Articles

    Windows on a Soda-pop Can

    January 2017:

    Have you ever seen a can crushed? How about one that has been ripped apart? Crushing an aluminum can may not take that much strength but ripping one apart would be very difficult to do. That is unless you’ve had a little chemical help.

    Materials:

    • Copper Sulfate (can be found as root killers at many stores) or copper(II) chloride
    • Salt (not necessary if you have copper(II) chloride)
    • Aluminum can
    • Glass or plastic container that will hold the soda-pop can
      Sandpaper

    Please note:  All chemicals and experiments involve an element of risk, and no experiments should be performed without proper adult supervision.

    Using the sandpaper, remove two squares of paint about the size of the UPC symbol (I have used a Dremel tool to remove the paint much more quickly) – see picture A. Do this on opposite sides of the can. The paint protects the aluminum underneath it so that the aluminum does not easily react with other things. The bottom of the can does not have paint and will be eaten away by the copper solution so you may want to put some plastic wrap around the bottom secured with a rubber band. Fill the can with water and place it inside the glass or plastic container. Pour some copper sulfate into the glass or plastic container on the outside of the pop can – see picture B. Normally this reaction happens much faster if you use copper chloride but if that is not readily available you can simply add some salt to the copper sulfate. In a short period of time you will begin to see the blue translucent solution turn murky and some brownish red solid begin to appear. You will also see some gas evolved. After about 30 minutes you can remove the can from the container and you will notice a thin film holding the water inside the can – see picture C. Be careful with how you handle the can because the plastic liner is easily broken.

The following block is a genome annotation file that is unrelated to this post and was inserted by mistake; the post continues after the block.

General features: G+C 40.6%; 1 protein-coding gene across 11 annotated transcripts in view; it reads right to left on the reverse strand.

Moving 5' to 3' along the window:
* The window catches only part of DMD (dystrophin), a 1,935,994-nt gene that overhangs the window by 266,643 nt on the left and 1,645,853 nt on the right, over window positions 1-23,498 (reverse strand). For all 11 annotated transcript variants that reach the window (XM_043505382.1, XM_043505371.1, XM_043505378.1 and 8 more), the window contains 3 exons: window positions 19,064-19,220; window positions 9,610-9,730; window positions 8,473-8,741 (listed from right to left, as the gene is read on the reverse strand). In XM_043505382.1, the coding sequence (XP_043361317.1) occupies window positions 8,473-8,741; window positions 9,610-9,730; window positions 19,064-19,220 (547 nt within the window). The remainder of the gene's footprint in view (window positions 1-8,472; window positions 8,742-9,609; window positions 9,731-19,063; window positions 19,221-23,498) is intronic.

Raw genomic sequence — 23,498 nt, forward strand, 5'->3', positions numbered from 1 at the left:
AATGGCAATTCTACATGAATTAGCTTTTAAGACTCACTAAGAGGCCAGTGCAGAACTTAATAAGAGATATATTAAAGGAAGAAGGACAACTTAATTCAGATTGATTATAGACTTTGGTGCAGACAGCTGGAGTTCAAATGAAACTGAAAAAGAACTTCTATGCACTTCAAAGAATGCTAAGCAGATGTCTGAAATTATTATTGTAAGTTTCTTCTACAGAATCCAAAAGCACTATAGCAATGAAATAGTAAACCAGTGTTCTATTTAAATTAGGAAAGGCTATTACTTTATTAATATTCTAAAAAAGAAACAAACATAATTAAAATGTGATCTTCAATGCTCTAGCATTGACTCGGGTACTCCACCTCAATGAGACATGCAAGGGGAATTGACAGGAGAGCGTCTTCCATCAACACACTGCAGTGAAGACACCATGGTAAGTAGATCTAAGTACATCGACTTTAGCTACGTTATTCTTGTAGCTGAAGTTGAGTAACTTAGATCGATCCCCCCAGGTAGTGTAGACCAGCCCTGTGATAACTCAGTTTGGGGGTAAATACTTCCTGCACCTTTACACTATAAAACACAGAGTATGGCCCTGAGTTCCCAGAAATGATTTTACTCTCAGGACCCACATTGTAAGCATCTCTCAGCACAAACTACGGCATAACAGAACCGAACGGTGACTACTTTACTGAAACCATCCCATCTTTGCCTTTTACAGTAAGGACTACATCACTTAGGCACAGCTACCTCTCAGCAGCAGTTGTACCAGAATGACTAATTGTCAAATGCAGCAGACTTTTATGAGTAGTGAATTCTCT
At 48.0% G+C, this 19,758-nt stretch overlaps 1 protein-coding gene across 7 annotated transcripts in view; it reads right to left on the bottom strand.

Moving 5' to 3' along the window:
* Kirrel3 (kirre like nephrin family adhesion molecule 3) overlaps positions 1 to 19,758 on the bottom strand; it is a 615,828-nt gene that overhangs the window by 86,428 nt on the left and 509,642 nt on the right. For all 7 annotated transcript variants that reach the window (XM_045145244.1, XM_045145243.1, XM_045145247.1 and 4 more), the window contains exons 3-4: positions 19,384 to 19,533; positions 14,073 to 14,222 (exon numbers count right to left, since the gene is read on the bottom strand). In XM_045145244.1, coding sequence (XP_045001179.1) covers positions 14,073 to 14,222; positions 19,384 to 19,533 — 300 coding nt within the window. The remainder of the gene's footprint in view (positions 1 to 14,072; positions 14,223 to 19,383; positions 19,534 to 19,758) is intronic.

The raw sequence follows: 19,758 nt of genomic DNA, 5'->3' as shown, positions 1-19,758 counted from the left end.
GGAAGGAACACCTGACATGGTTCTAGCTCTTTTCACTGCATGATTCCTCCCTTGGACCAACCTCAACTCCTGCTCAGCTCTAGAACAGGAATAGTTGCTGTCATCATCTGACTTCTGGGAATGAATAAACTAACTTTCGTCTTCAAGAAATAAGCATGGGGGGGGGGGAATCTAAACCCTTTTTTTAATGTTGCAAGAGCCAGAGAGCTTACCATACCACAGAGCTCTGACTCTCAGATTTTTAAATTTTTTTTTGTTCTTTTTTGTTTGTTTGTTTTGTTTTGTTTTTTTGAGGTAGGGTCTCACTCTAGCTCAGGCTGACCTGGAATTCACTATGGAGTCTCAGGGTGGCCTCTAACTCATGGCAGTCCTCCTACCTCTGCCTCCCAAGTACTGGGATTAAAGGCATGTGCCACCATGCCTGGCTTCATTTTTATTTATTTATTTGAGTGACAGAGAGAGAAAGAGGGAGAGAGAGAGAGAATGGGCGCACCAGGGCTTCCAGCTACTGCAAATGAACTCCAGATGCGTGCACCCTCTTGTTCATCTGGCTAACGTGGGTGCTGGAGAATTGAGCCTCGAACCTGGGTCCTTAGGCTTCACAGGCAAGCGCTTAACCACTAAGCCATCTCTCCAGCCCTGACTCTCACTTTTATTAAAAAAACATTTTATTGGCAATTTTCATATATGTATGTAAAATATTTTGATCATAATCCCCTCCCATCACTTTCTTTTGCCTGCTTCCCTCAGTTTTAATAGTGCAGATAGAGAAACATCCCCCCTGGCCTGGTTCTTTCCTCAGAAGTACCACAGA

Picture A Picture B Picture C

    What’s happening?

    It turns out that aluminum is really quite reactive and so to protect the can from other things we put paint on the outside of the can and a plastic liner to protect the inside of the can. It is believed that the chloride from the salt is necessary to start etching away at the oxide pits on the surface of the metal. Once the pure aluminum is exposed, the copper ions will oxidize the aluminum metal to colorless aluminum ions while the blue copper ions get reduced to brownish red copper metal. The aluminum ions are washed away into the solution leaving nothing behind but the plastic liner.

    To set up the can to be able to rip it in half, this can be done in two ways. You can score the can on the outside so that you take away the paint. However, this will deface the can on the outside and you will notice that something is amiss with the can. On the other hand you can score the can on the inside so that you remove a thin line of the plastic liner on the inside of the can and when the aluminum is eaten away by the copper ions, it will leave only the paint holding the two halves of the can together.

    Waste:

    If there is any blue remaining in the solution, add some aluminum foil until the blue disappears. The metal can and the solid copper can be thrown into the trash can. The colorless solution can go down the drain with lots of water.

    To see how you can set up a can to rip it apart, see the following video.
    https://www.youtube.com/watch?v=BK0x5v0Kb7A

    References:

    This experiment is referred to in the October 1993 ChemShorts article of the Bulletin
    http://chicagoacs.net/archive/ChmShort/CS93.html#10.93

    To view all past “ChemShorts for Kids”, go to: http://chicagoacs.org/articles.php?article_category=1

    Paul Brandt